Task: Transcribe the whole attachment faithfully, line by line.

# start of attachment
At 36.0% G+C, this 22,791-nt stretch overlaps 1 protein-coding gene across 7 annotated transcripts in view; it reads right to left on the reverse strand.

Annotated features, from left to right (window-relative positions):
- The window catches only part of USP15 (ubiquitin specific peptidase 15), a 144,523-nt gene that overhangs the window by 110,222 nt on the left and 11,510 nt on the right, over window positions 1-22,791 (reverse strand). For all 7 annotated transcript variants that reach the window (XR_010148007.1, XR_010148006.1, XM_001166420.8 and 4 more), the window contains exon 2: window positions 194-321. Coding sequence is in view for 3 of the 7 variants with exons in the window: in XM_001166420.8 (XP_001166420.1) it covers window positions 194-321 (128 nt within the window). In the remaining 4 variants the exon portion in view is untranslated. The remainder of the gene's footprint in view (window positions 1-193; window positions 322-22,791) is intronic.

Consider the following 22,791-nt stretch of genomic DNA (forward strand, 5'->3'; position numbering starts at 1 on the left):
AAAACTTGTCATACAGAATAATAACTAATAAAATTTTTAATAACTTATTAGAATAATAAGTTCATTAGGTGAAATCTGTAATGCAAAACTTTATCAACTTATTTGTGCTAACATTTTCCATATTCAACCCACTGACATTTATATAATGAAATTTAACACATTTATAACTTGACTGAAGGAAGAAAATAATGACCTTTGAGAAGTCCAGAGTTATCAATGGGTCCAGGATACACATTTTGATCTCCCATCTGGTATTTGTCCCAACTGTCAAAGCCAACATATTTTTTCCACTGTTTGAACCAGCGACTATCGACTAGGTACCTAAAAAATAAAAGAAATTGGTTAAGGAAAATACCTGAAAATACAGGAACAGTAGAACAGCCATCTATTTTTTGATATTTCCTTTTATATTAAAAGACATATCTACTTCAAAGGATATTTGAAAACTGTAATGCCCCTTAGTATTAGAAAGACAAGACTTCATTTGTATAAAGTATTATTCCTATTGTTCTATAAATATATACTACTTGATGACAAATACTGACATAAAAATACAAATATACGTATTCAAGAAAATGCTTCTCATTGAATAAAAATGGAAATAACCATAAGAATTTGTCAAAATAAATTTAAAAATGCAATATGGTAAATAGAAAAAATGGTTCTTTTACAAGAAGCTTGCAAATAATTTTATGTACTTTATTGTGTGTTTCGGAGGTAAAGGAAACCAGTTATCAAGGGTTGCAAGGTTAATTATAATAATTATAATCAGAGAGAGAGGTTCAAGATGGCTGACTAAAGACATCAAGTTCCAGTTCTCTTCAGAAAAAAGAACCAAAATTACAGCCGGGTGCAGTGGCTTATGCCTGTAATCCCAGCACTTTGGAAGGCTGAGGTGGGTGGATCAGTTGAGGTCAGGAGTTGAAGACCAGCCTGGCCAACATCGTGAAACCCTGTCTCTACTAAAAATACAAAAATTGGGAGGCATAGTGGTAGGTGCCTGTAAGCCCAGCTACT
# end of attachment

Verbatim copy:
At 36.0% G+C, this 22,791-nt stretch overlaps 1 protein-coding gene across 7 annotated transcripts in view; it reads right to left on the reverse strand.

Annotated features, from left to right (window-relative positions):
- The window catches only part of USP15 (ubiquitin specific peptidase 15), a 144,523-nt gene that overhangs the window by 110,222 nt on the left and 11,510 nt on the right, over window positions 1-22,791 (reverse strand). For all 7 annotated transcript variants that reach the window (XR_010148007.1, XR_010148006.1, XM_001166420.8 and 4 more), the window contains exon 2: window positions 194-321. Coding sequence is in view for 3 of the 7 variants with exons in the window: in XM_001166420.8 (XP_001166420.1) it covers window positions 194-321 (128 nt within the window). In the remaining 4 variants the exon portion in view is untranslated. The remainder of the gene's footprint in view (window positions 1-193; window positions 322-22,791) is intronic.

Consider the following 22,791-nt stretch of genomic DNA (forward strand, 5'->3'; position numbering starts at 1 on the left):
AAAACTTGTCATACAGAATAATAACTAATAAAATTTTTAATAACTTATTAGAATAATAAGTTCATTAGGTGAAATCTGTAATGCAAAACTTTATCAACTTATTTGTGCTAACATTTTCCATATTCAACCCACTGACATTTATATAATGAAATTTAACACATTTATAACTTGACTGAAGGAAGAAAATAATGACCTTTGAGAAGTCCAGAGTTATCAATGGGTCCAGGATACACATTTTGATCTCCCATCTGGTATTTGTCCCAACTGTCAAAGCCAACATATTTTTTCCACTGTTTGAACCAGCGACTATCGACTAGGTACCTAAAAAATAAAAGAAATTGGTTAAGGAAAATACCTGAAAATACAGGAACAGTAGAACAGCCATCTATTTTTTGATATTTCCTTTTATATTAAAAGACATATCTACTTCAAAGGATATTTGAAAACTGTAATGCCCCTTAGTATTAGAAAGACAAGACTTCATTTGTATAAAGTATTATTCCTATTGTTCTATAAATATATACTACTTGATGACAAATACTGACATAAAAATACAAATATACGTATTCAAGAAAATGCTTCTCATTGAATAAAAATGGAAATAACCATAAGAATTTGTCAAAATAAATTTAAAAATGCAATATGGTAAATAGAAAAAATGGTTCTTTTACAAGAAGCTTGCAAATAATTTTATGTACTTTATTGTGTGTTTCGGAGGTAAAGGAAACCAGTTATCAAGGGTTGCAAGGTTAATTATAATAATTATAATCAGAGAGAGAGGTTCAAGATGGCTGACTAAAGACATCAAGTTCCAGTTCTCTTCAGAAAAAAGAACCAAAATTACAGCCGGGTGCAGTGGCTTATGCCTGTAATCCCAGCACTTTGGAAGGCTGAGGTGGGTGGATCAGTTGAGGTCAGGAGTTGAAGACCAGCCTGGCCAACATCGTGAAACCCTGTCTCTACTAAAAATACAAAAATTGGGAGGCATAGTGGTAGGTGCCTGTAAGCCCAGCTACT